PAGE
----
Got it. That's helpful. And then just another question on gross margin, your FIFO gross margin ex-fuel only down 2 basis points, in spite of some of the high inflation you mentioned in some categories. Just any comments on the ability to pass that through and how that maybe compares to historical standards? I mean, are you finding it easier or the same in terms of passing along inflation at these high levels in some of the protein categories?

Mike Schlotman

As always, it's almost a category-by-category decision on where the inflation is and what the price points are doing to the customers. And if you pass it all on, what do you think the effect on units is going to be? And if you don't quite pass it all on, are you better off at the end of the day not passing all of it on. So it's a category-by-category decision. And I know Mike Donnelly and his team spend a lot of time trying to decide exactly what price points and how much of inflation to pass on and when to pass it on.

I do want to reiterate that the couple of basis point decline in gross margin would have been a more normal decline in gross margin. When I say normal, kind of the historical kind of numbers you would have seen in 2013 versus 2014, if not having Harris Teeter in this year not in the base. We continue to invest in price, actually, all four keys of the strategy this quarter. It's just that with Harris Teeter being in there at a higher gross than we think of typically have run; it makes that decline look smaller.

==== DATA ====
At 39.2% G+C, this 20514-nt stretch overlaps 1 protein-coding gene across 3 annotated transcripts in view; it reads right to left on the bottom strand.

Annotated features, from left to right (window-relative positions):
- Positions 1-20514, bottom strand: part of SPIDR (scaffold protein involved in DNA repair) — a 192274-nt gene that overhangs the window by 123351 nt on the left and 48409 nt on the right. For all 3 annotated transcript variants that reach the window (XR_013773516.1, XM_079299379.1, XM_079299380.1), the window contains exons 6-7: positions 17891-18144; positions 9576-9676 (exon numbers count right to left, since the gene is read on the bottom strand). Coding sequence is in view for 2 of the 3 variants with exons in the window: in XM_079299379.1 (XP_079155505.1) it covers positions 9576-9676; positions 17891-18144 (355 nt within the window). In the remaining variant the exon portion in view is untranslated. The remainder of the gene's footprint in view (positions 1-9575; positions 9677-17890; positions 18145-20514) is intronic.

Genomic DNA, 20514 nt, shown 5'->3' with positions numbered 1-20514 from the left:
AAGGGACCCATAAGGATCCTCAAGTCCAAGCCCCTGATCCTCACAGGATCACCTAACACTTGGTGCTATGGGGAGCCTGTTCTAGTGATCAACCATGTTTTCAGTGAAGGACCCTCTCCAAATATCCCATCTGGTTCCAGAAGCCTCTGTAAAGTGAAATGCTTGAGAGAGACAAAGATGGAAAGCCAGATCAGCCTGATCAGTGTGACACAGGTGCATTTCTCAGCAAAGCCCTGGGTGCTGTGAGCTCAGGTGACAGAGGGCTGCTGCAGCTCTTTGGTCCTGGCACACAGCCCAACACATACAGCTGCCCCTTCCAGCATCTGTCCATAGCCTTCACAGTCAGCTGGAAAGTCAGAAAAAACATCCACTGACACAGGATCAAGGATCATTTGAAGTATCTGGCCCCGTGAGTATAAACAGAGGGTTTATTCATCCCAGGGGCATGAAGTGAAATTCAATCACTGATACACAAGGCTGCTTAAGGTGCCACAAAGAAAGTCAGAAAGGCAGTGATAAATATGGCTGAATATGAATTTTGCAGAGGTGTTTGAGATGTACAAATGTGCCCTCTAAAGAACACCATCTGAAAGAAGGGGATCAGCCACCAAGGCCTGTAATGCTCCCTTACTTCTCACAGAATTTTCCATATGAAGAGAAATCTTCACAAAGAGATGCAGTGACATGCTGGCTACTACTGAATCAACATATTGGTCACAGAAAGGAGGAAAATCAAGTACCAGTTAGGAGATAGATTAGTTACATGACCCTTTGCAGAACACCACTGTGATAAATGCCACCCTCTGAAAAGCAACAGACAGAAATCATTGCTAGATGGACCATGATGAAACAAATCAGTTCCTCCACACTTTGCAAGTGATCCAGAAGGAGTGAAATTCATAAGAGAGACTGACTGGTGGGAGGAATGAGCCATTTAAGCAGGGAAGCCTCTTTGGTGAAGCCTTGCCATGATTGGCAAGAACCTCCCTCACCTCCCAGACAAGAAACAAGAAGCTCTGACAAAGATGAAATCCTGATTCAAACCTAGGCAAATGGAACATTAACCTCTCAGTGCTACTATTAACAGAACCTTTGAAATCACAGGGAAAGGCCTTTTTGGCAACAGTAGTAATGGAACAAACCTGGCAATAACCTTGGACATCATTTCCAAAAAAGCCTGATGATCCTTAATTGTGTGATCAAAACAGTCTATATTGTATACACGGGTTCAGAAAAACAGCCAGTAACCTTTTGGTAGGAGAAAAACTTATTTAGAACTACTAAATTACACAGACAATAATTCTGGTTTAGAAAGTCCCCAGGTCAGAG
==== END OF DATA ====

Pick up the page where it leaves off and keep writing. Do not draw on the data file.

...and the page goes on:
Rodney McMullen

The other piece in terms of looking at it on – from a historical standpoint, part of it is trying to decide how long is the inflation going to be in place. In some items, we would anticipate inflation's only going to be four to eight to 12 weeks, depending on if it's weather-driven, or if it's industry and other driven, that will also affect our ability and influence on how we try to pass it through as well.

Kelly Bania

Great, thank you.

Rodney McMullen

Thanks Kelly.

Operator

Our next question is from Chuck Cerankosky of Northcoast Research. Please go ahead.

Chuck Cerankosky

Good morning, everyone. Great quarter.

Rodney McMullen

Good morning. Thanks Chuck.

Mike Schlotman

Thanks Chuck.

Chuck Cerankosky

If you were mentioning sales were off to a strong start thus far in the quarter. Can you give us a little detail on that, including general merchandise sales and how you did thus far in the holiday selling period?

Rodney McMullen

So far, if you look, it would be kind of fortunately similar comments we made earlier, or I guess really last quarter. So far, we would be at the top end of the range. It's broad-based in all departments, so it's across the whole store, so we feel really good. The thing that makes it a little more complicated is we haven't cycled – we're just now starting to cycle some of the weather from a year ago, so that's one of the reasons why we would get the wide range and kind of Mike's comments earlier.

Mike Ellis

Yes, I understand on the weather comparisons. That's just going to be tough to predict and deal with, but just wanted to see what the actuals look like so far.

Rodney McMullen

And jewelry also is good so far and obviously that's one of the most discretionary areas that we have.

Chuck Cerankosky

I didn't know it was discretionary.

Mike Schlotman

Oh, I have so many comments.